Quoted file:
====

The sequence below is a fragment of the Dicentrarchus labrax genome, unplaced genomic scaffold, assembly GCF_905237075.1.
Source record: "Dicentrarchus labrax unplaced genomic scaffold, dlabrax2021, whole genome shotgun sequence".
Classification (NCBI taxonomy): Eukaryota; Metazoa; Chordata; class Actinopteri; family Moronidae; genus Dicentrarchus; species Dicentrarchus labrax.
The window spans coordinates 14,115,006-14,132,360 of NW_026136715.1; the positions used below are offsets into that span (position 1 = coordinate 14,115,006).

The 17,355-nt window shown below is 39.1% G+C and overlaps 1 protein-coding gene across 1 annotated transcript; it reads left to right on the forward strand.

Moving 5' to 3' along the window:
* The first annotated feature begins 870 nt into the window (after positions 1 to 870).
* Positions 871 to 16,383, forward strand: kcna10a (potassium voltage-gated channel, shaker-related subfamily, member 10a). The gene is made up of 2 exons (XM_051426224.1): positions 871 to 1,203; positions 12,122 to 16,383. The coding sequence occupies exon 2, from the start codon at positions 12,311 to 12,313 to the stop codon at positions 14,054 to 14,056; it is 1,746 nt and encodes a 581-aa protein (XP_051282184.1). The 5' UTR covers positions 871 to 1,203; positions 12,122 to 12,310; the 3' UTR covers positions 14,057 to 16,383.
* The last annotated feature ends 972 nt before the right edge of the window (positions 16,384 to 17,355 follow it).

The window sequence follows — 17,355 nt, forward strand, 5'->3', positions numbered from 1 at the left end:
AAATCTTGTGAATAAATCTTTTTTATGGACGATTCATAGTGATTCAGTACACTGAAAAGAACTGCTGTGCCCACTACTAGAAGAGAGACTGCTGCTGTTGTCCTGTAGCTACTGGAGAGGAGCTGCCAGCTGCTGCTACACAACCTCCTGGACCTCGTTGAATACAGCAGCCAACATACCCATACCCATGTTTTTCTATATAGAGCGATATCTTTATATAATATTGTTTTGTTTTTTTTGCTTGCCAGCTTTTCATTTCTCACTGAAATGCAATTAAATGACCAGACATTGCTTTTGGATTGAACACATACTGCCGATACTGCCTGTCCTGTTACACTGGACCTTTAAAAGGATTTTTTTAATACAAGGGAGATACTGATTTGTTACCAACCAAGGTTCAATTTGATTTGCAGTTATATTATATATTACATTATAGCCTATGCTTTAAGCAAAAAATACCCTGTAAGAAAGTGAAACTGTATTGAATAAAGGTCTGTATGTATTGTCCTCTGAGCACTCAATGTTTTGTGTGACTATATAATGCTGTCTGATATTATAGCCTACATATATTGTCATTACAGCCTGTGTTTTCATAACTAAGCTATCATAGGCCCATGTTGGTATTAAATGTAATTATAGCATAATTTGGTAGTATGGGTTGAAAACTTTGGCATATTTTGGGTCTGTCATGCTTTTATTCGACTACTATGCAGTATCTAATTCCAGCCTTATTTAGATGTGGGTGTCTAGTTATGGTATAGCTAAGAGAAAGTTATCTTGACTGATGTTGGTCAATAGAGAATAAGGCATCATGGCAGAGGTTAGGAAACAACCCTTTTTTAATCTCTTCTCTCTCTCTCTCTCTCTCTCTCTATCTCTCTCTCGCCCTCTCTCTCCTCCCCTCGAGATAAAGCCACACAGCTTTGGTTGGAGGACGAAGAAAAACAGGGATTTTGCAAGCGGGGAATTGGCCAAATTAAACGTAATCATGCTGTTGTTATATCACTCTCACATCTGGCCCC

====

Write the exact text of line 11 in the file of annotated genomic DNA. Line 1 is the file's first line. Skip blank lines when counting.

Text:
AAATCTTGTGAATAAATCTTTTTTATGGACGATTCATAGTGATTCAGTACACTGAAAAGAACTGCTGTGCCCACTACTAGAAGAGAGACTGCTGCTGTTGTCCTGTAGCTACTGGAGAGGAGCTGCCAGCTGCTGCTACACAACCTCCTGGACCTCGTTGAATACAGCAGCCAACATACCCATACCCATGTTTTTCTATATAGAGCGATATCTTTATATAATATTGTTTTGTTTTTTTTGCTTGCCAGCTTTTCATTTCTCACTGAAATGCAATTAAATGACCAGACATTGCTTTTGGATTGAACACATACTGCCGATACTGCCTGTCCTGTTACACTGGACCTTTAAAAGGATTTTTTTAATACAAGGGAGATACTGATTTGTTACCAACCAAGGTTCAATTTGATTTGCAGTTATATTATATATTACATTATAGCCTATGCTTTAAGCAAAAAATACCCTGTAAGAAAGTGAAACTGTATTGAATAAAGGTCTGTATGTATTGTCCTCTGAGCACTCAATGTTTTGTGTGACTATATAATGCTGTCTGATATTATAGCCTACATATATTGTCATTACAGCCTGTGTTTTCATAACTAAGCTATCATAGGCCCATGTTGGTATTAAATGTAATTATAGCATAATTTGGTAGTATGGGTTGAAAACTTTGGCATATTTTGGGTCTGTCATGCTTTTATTCGACTACTATGCAGTATCTAATTCCAGCCTTATTTAGATGTGGGTGTCTAGTTATGGTATAGCTAAGAGAAAGTTATCTTGACTGATGTTGGTCAATAGAGAATAAGGCATCATGGCAGAGGTTAGGAAACAACCCTTTTTTAATCTCTTCTCTCTCTCTCTCTCTCTCTCTCTATCTCTCTCTCGCCCTCTCTCTCCTCCCCTCGAGATAAAGCCACACAGCTTTGGTTGGAGGACGAAGAAAAACAGGGATTTTGCAAGCGGGGAATTGGCCAAATTAAACGTAATCATGCTGTTGTTATATCACTCTCACATCTGGCCCC